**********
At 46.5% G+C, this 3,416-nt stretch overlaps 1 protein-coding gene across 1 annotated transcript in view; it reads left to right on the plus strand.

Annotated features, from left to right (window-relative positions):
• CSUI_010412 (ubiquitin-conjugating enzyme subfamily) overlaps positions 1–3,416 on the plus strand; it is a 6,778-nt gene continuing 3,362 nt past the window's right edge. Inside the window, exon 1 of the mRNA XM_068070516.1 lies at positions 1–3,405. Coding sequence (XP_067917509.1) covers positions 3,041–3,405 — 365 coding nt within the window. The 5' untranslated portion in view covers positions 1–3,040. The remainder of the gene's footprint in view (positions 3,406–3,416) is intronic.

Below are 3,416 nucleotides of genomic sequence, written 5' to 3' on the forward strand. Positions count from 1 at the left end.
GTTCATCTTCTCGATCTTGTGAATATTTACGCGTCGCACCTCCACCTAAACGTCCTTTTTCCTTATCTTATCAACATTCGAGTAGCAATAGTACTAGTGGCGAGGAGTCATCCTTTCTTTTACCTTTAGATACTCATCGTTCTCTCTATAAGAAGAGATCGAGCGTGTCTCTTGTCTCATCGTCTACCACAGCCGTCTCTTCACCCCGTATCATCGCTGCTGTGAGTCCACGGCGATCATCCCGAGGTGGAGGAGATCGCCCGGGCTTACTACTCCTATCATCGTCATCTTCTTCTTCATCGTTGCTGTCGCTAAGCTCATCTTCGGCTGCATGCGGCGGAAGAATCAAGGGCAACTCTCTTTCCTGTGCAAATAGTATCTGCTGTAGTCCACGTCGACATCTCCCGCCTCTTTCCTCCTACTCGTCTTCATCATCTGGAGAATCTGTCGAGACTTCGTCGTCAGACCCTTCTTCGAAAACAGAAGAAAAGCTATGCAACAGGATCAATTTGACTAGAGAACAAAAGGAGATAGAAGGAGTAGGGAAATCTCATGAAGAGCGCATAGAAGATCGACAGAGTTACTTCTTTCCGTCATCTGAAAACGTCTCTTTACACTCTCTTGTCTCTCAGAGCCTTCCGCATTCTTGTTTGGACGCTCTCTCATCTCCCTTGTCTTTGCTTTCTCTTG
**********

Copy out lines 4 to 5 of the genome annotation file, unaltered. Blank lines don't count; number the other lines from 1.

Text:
Below are 3,416 nucleotides of genomic sequence, written 5' to 3' on the forward strand. Positions count from 1 at the left end.
GTTCATCTTCTCGATCTTGTGAATATTTACGCGTCGCACCTCCACCTAAACGTCCTTTTTCCTTATCTTATCAACATTCGAGTAGCAATAGTACTAGTGGCGAGGAGTCATCCTTTCTTTTACCTTTAGATACTCATCGTTCTCTCTATAAGAAGAGATCGAGCGTGTCTCTTGTCTCATCGTCTACCACAGCCGTCTCTTCACCCCGTATCATCGCTGCTGTGAGTCCACGGCGATCATCCCGAGGTGGAGGAGATCGCCCGGGCTTACTACTCCTATCATCGTCATCTTCTTCTTCATCGTTGCTGTCGCTAAGCTCATCTTCGGCTGCATGCGGCGGAAGAATCAAGGGCAACTCTCTTTCCTGTGCAAATAGTATCTGCTGTAGTCCACGTCGACATCTCCCGCCTCTTTCCTCCTACTCGTCTTCATCATCTGGAGAATCTGTCGAGACTTCGTCGTCAGACCCTTCTTCGAAAACAGAAGAAAAGCTATGCAACAGGATCAATTTGACTAGAGAACAAAAGGAGATAGAAGGAGTAGGGAAATCTCATGAAGAGCGCATAGAAGATCGACAGAGTTACTTCTTTCCGTCATCTGAAAACGTCTCTTTACACTCTCTTGTCTCTCAGAGCCTTCCGCATTCTTGTTTGGACGCTCTCTCATCTCCCTTGTCTTTGCTTTCTCTTG